The biography of Hans von Aachen (1552 - 1615)
Hans von Aachen (1552 - 1615) was a Mannerist painter born in Cologne, Germany, died in Prague. His name is derived from his father’s hometown, Aachen in Germany.
Showing great talent for drawing at a very young age, Hans von Aachen began painting in Germany. He first trained with a minor painter in his native Cologne before he moved to the Netherlands and Italy (1574-87) where he visited Rome and Florence, but eventually settled in Venice. In Venice Aachen was much impressed by the works of Tintoretto. He soon decided to develop his own mannerist technique, by studying Tintoretto and Michelangelo’s followers. Despite his interest for Tintoretto, von Aachen seemed to be during all of his life much influenced by Correggio, Spranger and Hendrick Goltzius who dominated the art scene in Germany at the time.
When he came to Rome, one of his first works was a Nativity. He also painted the portrait of Madonna Venusta, a famous musician. The painter went on to paint the portrait of Madonna Laura, a poetess, which earned him a solid reputation. After a four-year stay in Italy, he visited Cologne before going to Munich where he painted a Resurrection and portraits of members of the family of Prince Willem V.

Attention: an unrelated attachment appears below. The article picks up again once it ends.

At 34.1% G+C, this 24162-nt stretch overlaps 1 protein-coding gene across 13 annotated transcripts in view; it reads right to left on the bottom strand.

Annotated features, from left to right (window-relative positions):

He returned to Germany in 1587 or 1588 where he became well known as a painter of portraits for noble houses. He painted several works for Duke William V of Bavaria. He married Regina, the daughter of the composer Orlando di Lasso in Munich. In Munich he came into contact with the Imperial Court in Prague.
He settled in Prague in 1596 as court painter to the emperor Rudolf II, Holy Roman Emperor, serving as painter, art dealer, and diplomat while also completing commissions for clients in Munich and Augsburg. In Prague he painted a work titled Venus and Adonis that was so impressive that the Monarch appointed him as his official painter. He frequently journeyed abroad on diplomatic missions and to purchase pictures for his insatiable patron. On Rudolf’s death (1612) he worked for his successor, the emperor Matthias.
His Bethsabe bathing, now in Vienna, was considered as his masterpiece. Several of his works can be found in the museums of Cologne, Gratz, Hanover, London, Valenciennes and Vienna.